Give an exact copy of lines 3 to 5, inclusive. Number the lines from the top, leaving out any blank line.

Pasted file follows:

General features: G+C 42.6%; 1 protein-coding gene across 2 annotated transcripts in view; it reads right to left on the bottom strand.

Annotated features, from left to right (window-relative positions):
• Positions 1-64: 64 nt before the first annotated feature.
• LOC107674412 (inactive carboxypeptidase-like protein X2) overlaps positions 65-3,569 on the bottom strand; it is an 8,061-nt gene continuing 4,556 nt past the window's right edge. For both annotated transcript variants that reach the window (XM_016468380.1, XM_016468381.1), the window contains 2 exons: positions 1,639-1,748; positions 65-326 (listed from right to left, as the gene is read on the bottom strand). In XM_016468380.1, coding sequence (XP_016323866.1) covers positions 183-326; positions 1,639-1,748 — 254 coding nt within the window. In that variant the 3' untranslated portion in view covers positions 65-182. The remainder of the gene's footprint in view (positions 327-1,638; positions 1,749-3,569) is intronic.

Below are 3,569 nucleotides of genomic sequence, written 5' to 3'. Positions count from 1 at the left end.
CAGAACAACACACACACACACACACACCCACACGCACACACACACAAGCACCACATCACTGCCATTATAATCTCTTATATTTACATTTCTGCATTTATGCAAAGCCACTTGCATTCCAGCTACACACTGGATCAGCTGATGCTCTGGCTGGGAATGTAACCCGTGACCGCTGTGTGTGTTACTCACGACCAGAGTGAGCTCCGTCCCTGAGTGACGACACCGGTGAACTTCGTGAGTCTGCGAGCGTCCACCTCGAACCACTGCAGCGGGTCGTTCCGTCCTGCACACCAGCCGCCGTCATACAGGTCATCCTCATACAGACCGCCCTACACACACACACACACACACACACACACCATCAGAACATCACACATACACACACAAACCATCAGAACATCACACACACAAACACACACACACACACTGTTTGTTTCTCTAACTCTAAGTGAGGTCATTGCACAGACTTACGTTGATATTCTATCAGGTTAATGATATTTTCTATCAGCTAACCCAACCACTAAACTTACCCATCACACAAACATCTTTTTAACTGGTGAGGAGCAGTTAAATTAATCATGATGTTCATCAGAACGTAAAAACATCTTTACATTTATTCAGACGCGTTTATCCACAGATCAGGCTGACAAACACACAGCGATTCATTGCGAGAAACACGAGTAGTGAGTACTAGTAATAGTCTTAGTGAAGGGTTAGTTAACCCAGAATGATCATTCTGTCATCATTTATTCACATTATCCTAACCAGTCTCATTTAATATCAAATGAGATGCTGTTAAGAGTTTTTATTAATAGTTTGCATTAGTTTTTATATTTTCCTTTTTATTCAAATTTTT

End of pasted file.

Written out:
• Positions 1-64: 64 nt before the first annotated feature.
• LOC107674412 (inactive carboxypeptidase-like protein X2) overlaps positions 65-3,569 on the bottom strand; it is an 8,061-nt gene continuing 4,556 nt past the window's right edge. For both annotated transcript variants that reach the window (XM_016468380.1, XM_016468381.1), the window contains 2 exons: positions 1,639-1,748; positions 65-326 (listed from right to left, as the gene is read on the bottom strand). In XM_016468380.1, coding sequence (XP_016323866.1) covers positions 183-326; positions 1,639-1,748 — 254 coding nt within the window. In that variant the 3' untranslated portion in view covers positions 65-182. The remainder of the gene's footprint in view (positions 327-1,638; positions 1,749-3,569) is intronic.

Below are 3,569 nucleotides of genomic sequence, written 5' to 3'. Positions count from 1 at the left end.